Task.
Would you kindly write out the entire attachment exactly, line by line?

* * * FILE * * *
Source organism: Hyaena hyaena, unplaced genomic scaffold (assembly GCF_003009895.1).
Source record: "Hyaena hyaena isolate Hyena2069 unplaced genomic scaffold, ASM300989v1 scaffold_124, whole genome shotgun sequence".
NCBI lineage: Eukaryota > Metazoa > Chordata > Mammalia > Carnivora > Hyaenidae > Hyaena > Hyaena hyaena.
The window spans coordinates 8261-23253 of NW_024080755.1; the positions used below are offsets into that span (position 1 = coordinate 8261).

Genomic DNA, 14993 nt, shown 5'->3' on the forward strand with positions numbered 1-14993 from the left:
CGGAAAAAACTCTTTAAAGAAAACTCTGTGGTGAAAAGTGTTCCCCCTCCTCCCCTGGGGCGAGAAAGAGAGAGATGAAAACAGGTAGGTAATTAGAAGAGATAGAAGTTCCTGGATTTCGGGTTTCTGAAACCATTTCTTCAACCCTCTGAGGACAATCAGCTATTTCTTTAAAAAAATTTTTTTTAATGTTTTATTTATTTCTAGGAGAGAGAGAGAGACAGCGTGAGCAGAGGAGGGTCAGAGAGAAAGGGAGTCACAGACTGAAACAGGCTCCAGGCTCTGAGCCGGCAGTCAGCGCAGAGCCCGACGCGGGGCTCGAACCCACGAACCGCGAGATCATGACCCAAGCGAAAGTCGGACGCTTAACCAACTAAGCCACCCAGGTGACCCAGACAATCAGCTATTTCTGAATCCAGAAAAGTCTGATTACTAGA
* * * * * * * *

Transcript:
Source organism: Hyaena hyaena, unplaced genomic scaffold (assembly GCF_003009895.1).
Source record: "Hyaena hyaena isolate Hyena2069 unplaced genomic scaffold, ASM300989v1 scaffold_124, whole genome shotgun sequence".
NCBI lineage: Eukaryota > Metazoa > Chordata > Mammalia > Carnivora > Hyaenidae > Hyaena > Hyaena hyaena.
The window spans coordinates 8261-23253 of NW_024080755.1; the positions used below are offsets into that span (position 1 = coordinate 8261).

Genomic DNA, 14993 nt, shown 5'->3' on the forward strand with positions numbered 1-14993 from the left:
CGGAAAAAACTCTTTAAAGAAAACTCTGTGGTGAAAAGTGTTCCCCCTCCTCCCCTGGGGCGAGAAAGAGAGAGATGAAAACAGGTAGGTAATTAGAAGAGATAGAAGTTCCTGGATTTCGGGTTTCTGAAACCATTTCTTCAACCCTCTGAGGACAATCAGCTATTTCTTTAAAAAAATTTTTTTTAATGTTTTATTTATTTCTAGGAGAGAGAGAGAGACAGCGTGAGCAGAGGAGGGTCAGAGAGAAAGGGAGTCACAGACTGAAACAGGCTCCAGGCTCTGAGCCGGCAGTCAGCGCAGAGCCCGACGCGGGGCTCGAACCCACGAACCGCGAGATCATGACCCAAGCGAAAGTCGGACGCTTAACCAACTAAGCCACCCAGGTGACCCAGACAATCAGCTATTTCTGAATCCAGAAAAGTCTGATTACTAGA